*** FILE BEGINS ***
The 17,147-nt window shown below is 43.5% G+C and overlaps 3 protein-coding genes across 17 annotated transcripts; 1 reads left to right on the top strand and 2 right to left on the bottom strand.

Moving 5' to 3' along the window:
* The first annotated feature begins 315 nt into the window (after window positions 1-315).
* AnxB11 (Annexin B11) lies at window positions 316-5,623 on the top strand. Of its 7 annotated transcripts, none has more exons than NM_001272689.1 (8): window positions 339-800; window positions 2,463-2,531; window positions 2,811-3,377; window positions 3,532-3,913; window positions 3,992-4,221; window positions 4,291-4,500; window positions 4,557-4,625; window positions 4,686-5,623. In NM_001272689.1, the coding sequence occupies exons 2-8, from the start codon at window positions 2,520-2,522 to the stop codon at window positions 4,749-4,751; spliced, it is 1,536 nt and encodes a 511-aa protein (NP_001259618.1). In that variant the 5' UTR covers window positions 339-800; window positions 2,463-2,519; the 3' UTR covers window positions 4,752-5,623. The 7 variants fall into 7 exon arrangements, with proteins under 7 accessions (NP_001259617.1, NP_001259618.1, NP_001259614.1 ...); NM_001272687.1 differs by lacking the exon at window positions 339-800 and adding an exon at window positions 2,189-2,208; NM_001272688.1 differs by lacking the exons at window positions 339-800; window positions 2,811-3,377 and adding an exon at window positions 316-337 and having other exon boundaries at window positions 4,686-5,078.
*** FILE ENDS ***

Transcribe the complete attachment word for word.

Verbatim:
The 17,147-nt window shown below is 43.5% G+C and overlaps 3 protein-coding genes across 17 annotated transcripts; 1 reads left to right on the top strand and 2 right to left on the bottom strand.

Moving 5' to 3' along the window:
* The first annotated feature begins 315 nt into the window (after window positions 1-315).
* AnxB11 (Annexin B11) lies at window positions 316-5,623 on the top strand. Of its 7 annotated transcripts, none has more exons than NM_001272689.1 (8): window positions 339-800; window positions 2,463-2,531; window positions 2,811-3,377; window positions 3,532-3,913; window positions 3,992-4,221; window positions 4,291-4,500; window positions 4,557-4,625; window positions 4,686-5,623. In NM_001272689.1, the coding sequence occupies exons 2-8, from the start codon at window positions 2,520-2,522 to the stop codon at window positions 4,749-4,751; spliced, it is 1,536 nt and encodes a 511-aa protein (NP_001259618.1). In that variant the 5' UTR covers window positions 339-800; window positions 2,463-2,519; the 3' UTR covers window positions 4,752-5,623. The 7 variants fall into 7 exon arrangements, with proteins under 7 accessions (NP_001259617.1, NP_001259618.1, NP_001259614.1 ...); NM_001272687.1 differs by lacking the exon at window positions 339-800 and adding an exon at window positions 2,189-2,208; NM_001272688.1 differs by lacking the exons at window positions 339-800; window positions 2,811-3,377 and adding an exon at window positions 316-337 and having other exon boundaries at window positions 4,686-5,078.